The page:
Tag Archives: education

path: a photo challenge

Thursday – December 29, 2016. Counting today, there are three more days in 2016. Then a new year, of sorts. Last year, I had three hundred sixty-six to count, the coming year brings three hundred sixty-five. For educators, like myself, the year is defined by the school calendar mid-August to June or early May with a break in June, July and early August. Which means new year marks the beginning of second half and new birth of sorts for my eighth graders.

Christmas dessert – B’s homemade old-fashioned creampie

At the moment, I am on winter break – Day 7. I wish I could report I had accomplished more than catching up on sleep, but I can’t. I prepared an amazing Christmas Dinner – roasted bone-in prime rib, au gratin potatoes, and Brussel sprouts with bacon. Ivy got the bones. B made the old-fashioned cream pie for dessert.

Today marks the beginning of a new path – thank you notes, cleaning off my office desk, a workout (this would be three days in a row), and maybe some school work –  maybe.

We had snow in early December, the first Sunday of the month. The storm left several inches of snow covering the ground. A week later, we had another storm blanketing the area with a fresh layer if snow. The following week, we had bitter cold and last weekend we had rain and the most of the snow melted. The Monday after Christmas, I was outside raking leaves from the deck and cleaning up the yard a bit. Except for a few patches where the sun doesn’t shine, the snow is gone, it’s history. This afternoon’s forecast calls for a dusting of snow, but at the moment it is clear and sunny – a bonus for this time of the year.

Same path, different days….

Continue reading path: a photo challenge

wind in my sails

I teach kids, kids that are 13 to 14 and getting ready to enter high school. It’s fun and exhausting; and even though it’s work, I don’t call it work, because when it becomes work, I think I’ll quit and never go back. I hope that day never comes, I mean the day when it becomes work.

That’s why, when I get an e-mail like I did today, it gives me the energy to keep going.

Hi Clayton,

Congratulations! You’ve been accepted into the Recap Pioneer program! Here’s a badge for your blog. Please send us a short bio and photo for the Pioneers page.

I am excited.

2016-pioneer-badgeLet’s Recap is free software that teachers can use to assign a question and students can respond by recording a video response. It’s easy to use and easy to use for my students. I’ve used it twice, once on a test run and more recently last weekend to gauge how well my students understood why the American colonists were upset with England and King George III in the period leading up to the American Revolution. In previous years I’ve assigned a protest letter and students wrote the letter and handed it in to me. This year I tried Recap and I was impressed with the results. My students still used the traditional planning with pen and paper- though it wasn’t required – but the results showed deeper thinking and I believe better transfer of the content. I’ll discover how well it worked next Friday when I give the unit assessment.  Fingers crossed.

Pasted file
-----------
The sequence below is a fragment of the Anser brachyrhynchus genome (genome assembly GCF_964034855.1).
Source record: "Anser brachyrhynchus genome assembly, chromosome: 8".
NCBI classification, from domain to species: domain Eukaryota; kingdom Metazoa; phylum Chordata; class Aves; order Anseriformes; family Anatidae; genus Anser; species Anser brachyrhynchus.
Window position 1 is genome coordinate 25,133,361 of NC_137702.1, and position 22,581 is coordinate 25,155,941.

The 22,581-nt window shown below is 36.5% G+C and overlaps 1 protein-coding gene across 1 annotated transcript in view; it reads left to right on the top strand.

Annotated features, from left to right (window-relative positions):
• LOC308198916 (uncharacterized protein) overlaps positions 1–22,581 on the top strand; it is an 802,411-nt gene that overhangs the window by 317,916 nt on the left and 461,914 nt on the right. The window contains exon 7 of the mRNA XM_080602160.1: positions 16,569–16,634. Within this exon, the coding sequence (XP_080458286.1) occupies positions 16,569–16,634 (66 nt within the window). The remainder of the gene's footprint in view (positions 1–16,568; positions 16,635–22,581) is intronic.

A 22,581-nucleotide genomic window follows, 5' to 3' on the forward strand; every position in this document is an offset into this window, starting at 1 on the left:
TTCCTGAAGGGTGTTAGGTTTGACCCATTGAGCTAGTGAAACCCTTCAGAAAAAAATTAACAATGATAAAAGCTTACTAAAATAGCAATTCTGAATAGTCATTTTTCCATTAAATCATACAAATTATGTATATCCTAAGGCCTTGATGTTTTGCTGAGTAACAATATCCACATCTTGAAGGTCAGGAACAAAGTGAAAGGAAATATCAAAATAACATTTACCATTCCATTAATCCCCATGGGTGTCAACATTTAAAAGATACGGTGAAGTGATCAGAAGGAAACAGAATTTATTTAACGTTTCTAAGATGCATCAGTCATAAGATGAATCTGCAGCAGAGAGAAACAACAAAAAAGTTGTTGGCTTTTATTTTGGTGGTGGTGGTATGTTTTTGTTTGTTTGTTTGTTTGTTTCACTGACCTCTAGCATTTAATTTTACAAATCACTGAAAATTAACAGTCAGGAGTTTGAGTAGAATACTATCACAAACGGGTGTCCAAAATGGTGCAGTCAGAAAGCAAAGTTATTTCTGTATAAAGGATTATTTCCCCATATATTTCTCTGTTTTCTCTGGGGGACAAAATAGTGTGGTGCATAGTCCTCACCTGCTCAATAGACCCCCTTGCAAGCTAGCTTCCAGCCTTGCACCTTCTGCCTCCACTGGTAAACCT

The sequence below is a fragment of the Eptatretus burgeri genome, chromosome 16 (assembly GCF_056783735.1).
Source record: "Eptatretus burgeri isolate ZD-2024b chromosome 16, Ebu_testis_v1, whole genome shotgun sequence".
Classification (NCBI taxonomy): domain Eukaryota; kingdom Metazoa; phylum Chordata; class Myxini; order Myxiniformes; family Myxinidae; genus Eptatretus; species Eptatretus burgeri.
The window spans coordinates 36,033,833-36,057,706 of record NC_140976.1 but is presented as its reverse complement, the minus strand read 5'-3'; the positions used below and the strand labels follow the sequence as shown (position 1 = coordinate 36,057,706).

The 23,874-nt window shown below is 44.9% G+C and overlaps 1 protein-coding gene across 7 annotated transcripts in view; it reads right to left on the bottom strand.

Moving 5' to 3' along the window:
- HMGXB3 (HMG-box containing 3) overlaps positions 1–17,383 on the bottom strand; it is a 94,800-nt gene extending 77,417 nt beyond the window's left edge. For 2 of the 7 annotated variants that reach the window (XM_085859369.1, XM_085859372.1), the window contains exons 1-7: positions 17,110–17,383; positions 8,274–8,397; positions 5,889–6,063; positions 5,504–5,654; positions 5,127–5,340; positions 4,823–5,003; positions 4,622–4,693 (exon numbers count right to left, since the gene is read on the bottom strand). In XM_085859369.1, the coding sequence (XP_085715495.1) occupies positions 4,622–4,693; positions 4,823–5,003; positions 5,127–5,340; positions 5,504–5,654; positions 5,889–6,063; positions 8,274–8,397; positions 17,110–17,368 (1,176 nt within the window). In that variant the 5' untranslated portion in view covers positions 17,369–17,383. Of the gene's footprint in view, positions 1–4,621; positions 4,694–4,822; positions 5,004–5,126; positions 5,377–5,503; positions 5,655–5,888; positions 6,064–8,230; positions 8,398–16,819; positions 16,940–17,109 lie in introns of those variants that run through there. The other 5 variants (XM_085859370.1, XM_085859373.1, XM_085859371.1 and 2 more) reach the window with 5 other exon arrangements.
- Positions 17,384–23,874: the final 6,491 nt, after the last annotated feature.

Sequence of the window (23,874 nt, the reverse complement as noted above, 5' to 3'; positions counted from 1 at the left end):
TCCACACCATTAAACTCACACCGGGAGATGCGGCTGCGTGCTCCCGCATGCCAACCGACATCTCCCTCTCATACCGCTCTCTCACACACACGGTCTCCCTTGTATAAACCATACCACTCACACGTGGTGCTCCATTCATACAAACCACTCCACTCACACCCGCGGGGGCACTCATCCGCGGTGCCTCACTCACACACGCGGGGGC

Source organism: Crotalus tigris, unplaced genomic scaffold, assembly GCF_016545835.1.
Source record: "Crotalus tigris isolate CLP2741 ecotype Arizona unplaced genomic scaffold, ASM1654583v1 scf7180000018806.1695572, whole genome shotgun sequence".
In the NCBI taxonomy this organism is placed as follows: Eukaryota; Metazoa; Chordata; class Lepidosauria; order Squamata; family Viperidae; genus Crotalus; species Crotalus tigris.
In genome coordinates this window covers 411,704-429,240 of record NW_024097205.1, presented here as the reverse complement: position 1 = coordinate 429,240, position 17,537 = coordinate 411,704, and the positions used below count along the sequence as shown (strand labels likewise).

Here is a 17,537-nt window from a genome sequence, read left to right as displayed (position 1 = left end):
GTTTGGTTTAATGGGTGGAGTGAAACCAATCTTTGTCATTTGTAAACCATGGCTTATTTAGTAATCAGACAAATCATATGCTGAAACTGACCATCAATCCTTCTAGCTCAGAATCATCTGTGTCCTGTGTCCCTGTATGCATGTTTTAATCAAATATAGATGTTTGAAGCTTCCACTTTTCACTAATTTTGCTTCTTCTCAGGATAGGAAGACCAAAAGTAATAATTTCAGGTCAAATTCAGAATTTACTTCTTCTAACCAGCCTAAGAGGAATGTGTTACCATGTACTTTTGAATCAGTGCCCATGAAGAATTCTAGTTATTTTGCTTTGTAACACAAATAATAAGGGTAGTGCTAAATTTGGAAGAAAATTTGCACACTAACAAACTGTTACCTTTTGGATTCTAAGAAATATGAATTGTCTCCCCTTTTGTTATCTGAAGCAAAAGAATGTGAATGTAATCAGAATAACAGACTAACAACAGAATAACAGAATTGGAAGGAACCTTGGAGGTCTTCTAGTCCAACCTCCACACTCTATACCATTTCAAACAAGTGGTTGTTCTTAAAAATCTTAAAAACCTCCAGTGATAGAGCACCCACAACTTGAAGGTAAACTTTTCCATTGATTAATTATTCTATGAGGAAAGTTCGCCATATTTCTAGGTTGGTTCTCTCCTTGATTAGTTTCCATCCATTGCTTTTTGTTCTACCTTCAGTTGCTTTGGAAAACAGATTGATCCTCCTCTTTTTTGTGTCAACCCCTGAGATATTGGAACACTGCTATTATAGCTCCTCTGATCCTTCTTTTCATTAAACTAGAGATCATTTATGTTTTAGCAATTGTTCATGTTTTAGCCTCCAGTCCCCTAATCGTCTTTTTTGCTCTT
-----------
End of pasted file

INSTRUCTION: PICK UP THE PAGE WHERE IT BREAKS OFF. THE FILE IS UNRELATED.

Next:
Teaching is an art. Continue reading wind in my sails

We the people

It’s Constitution Day, again. This year it falls on a Saturday, so I won’t be celebrating with my students until Monday. In the meantime, I am reminded of the importance to share and celebrate today, even if I only catch the end of Saturday and post late in the evening.

one of the many buckeyes we rescued today at the softball field....
one of the many buckeyes we rescued today at the softball field….

Saturday is always a busy day, even if it is Saturday. The past several years we’ve spent our Friday nights watching a high school football game, but W, my football playing son, graduated from high school in May and is no longer on the team. So we don’t have to be at all of the games. We’ll still root for the Tigers, but we won’t catch all of the games. Besides, O, my softball playing daughter, had a softball game Friday night and we rooted her and her team on to a win.

“We the People of the United States, in Order to form a more perfect Union, establish Justice, insure domestic Tranquility, provide for the common defence, promote the general Welfare, and secure the Blessings of Liberty to ourselves and our Posterity, do ordain and establish this Constitution for the United States of America.” Preamble to the Constitution.

Seven Articles. Twenty-seven Amendments. 229 years and the framework is still valid. It still works. At the time, it was divisive. Alexander Hamilton, James Madison, and John Jay came together to collaborate on articles to influence the passage of the Constitution. These articles published anonymously are better known as the Federalist Papers and have been used by the Supreme Court justices to help decide many of the decisions they’ve handed down since the Constitution became the law of the land on June 21, 1788 when New Hampshire became the 9th of 13 states to ratify the Constitution. Virginia and New York, the two most populous states would become the 10th and 11th states to ratify the document before George Washington was elected our first president. North Carolina and Rhode Island would join the Union while Washington was in his first presidential term. By the time Washington made his farewell address in 1796, the Union would grow to 16 states with Vermont, Kentucky, and Tennessee joining the original 13 states.